In the current study, we intended to examine the utility of gated SPECT parameters in the detection of CAD in patients with normal perfusion images by calculating the diagnostic values of those parameters from Tc-99 m MIBI MPI.


Study population

We retrospectively included patients who underwent Tc-99m MIBI SPECT MPI from January 2013 to December 2016 and underwent invasive coronary angiography (ICA) within 9 months after the MPI. The Institutional Review Board approved the protocols and waived the informed consent requirement.

SPECT MPI protocols and acquisition

The SPECT MPI was performed with a 2-day adenosine stress/rest protocol. On the stress day, the patient was infused with 140 mcg/kg/min of adenosine for 6 min. Twenty to thirty mCi of Tc-99m MIBI was injected at the forth minute of the adenosine infusion. Approximately 1 h later the SPECT was acquired. The rest SPECT was acquired on another day with the same dose of Tc-99m MIBI and the same interval of uptake time.

Attenuation correction with low dose computed tomography (CT) and electrocardiography (ECG)-gated SPECT were done in all patients. Both the post stress and the rest SPECT were acquired using the same a dual-head gamma camera SPECT/CT system (Symbia T6, Siemens, Erlangen, Germany).

SPECT MPI processing and interpretation

Perfusion images from non-gated SPECT were displayed in short, horizontal long, vertical long, and 17-segment polar map views. Two experienced nuclear medicine physicians blinded to the clinical history interpreted the perfusion images. A 5-point ordinal score of 0–4 was applied to each of the 17 segments based on the relative uptake. The score 0 represented normal uptake and the score 4 represented absent of uptake in the segment. Summed stress score (SSS) and summed rest score (SRS) were the summed of the scores in all segments from the polar map of the stress and the rest SPECT, respectively. Summed difference score (SDS) was calculated by subtracting the SRS from the SDS. The SSS of ≤ 3 was interpreted as normal perfusion images [8].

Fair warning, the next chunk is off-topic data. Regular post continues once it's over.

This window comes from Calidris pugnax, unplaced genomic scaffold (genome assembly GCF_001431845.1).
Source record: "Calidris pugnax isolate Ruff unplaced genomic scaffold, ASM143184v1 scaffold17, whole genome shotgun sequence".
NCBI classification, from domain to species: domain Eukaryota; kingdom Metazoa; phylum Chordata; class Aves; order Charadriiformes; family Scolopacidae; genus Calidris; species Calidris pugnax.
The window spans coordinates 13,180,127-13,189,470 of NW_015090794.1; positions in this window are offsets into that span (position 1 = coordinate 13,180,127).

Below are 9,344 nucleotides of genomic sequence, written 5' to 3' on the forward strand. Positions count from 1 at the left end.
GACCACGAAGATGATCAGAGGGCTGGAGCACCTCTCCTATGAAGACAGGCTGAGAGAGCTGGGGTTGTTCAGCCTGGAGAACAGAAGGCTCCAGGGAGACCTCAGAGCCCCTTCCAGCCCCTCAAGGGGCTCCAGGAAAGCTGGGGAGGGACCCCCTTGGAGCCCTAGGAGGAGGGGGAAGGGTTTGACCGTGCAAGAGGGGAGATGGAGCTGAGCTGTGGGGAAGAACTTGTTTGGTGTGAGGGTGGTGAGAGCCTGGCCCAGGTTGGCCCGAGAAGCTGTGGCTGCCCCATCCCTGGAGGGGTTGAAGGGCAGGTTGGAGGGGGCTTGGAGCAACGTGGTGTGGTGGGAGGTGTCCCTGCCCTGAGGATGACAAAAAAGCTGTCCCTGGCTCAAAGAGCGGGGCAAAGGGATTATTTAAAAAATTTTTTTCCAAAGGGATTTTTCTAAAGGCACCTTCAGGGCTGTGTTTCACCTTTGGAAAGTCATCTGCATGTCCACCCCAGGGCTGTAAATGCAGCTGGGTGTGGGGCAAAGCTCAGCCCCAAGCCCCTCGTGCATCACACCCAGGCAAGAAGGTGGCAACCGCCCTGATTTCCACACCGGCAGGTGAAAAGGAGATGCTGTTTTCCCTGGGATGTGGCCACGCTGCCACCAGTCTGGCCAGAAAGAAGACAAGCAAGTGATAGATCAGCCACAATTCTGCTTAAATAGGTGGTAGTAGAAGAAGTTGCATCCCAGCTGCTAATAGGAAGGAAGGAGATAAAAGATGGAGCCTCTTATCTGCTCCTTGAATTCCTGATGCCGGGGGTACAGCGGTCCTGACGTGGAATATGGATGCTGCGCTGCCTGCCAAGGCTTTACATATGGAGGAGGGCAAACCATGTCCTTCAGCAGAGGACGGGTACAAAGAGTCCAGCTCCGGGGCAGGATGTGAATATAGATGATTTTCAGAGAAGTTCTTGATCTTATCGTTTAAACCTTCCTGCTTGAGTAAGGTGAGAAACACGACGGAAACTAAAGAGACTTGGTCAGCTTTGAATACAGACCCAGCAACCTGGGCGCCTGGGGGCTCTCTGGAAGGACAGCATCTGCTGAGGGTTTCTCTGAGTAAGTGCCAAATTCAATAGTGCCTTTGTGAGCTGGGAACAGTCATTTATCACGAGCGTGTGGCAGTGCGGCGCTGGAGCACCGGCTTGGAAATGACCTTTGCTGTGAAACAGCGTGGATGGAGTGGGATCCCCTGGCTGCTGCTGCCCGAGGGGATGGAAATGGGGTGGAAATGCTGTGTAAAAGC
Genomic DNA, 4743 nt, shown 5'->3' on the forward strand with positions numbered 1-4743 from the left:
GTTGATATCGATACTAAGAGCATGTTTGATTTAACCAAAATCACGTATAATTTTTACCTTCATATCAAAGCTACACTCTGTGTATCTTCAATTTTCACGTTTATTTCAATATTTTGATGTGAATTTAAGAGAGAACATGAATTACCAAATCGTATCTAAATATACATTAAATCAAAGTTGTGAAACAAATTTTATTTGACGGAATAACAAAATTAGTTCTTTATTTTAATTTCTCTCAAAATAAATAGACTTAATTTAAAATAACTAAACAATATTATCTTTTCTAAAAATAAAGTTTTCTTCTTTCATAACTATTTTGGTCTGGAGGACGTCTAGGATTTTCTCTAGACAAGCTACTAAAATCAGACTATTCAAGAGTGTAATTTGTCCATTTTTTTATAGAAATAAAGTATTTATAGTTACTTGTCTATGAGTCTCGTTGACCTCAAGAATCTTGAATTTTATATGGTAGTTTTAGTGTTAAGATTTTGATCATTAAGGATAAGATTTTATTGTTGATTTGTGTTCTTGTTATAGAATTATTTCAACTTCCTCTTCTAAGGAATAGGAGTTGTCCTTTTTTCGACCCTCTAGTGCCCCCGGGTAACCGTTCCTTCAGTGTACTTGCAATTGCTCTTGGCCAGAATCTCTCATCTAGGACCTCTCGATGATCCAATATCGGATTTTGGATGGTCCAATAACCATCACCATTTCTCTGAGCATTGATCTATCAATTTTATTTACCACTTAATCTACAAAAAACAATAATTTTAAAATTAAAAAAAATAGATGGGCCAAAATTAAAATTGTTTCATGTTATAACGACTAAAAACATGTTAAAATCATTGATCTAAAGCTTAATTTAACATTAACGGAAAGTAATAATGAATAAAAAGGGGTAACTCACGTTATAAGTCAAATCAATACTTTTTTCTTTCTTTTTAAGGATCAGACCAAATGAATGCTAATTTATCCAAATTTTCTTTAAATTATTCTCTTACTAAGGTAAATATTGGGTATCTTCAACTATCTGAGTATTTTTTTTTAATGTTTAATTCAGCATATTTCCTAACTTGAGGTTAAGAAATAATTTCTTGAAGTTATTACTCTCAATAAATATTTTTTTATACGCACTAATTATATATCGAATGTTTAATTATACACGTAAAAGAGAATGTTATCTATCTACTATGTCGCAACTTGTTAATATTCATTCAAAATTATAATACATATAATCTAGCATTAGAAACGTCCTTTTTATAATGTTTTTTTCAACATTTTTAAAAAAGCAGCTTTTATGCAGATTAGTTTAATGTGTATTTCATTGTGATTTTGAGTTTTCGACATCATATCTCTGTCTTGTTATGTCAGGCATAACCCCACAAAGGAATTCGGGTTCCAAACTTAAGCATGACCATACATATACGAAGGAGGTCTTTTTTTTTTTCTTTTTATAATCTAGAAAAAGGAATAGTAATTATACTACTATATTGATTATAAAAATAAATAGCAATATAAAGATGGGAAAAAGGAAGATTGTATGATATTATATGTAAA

The gated SPECT was processed using a commercially-available Quantitative-Gated SPECT (QGS) software. The software calculated the ESV, the EDV, the LVEF using edge-detection algorithm. The LVEF response to stress was expressed in delta LVEF value (ΔEF), which was calculated by subtracting the rest LVEF from the stress LVEF. Transient ischemic dilation (TID) ratio was calculated by dividing the left ventricular volume after stress by the left ventricular volume at rest.

Invasive coronary angiography

Board-certified intervention cardiologists performed and interpreted the ICA of all patients. In the current study, any 50% or more stenosis of the left main coronary artery or any 70% or more stenosis of other major coronary arteries was considered positive for CAD.

Statistical analysis

All statistical analyses were performed using R statistical packages. Continuous variables were displayed as mean ± standard deviation. The Wilcoxon rank-sum test was used for comparison of data with non-normal distribution. Receiver operating characteristics (ROC) area under the curve (AUC) with 95% confidence interval (95% CI) was used for assessment of diagnostic performance and determination of optimal cutoffs. P value < 0.05 was considered statistical significant.


Baseline characteristics

Total of 22 patients with normal perfusion images from 117 patients who underwent ICA and 801 patients who underwent MPI were included. Mean age of the patients was 72.2 ± 9.85 years. Seven patients (31.8%) had CAD, 9 patients (40.9%) were female. Four patients (18.2%) had history of PCI (Table 1). The median interval between MPI and ICA was 2 months (range < 1–9 months). There were no significant differences in SSS (p = 0.323), SRS (p = 0.680), or SDS (p = 0.054) between patients with CAD and without CAD.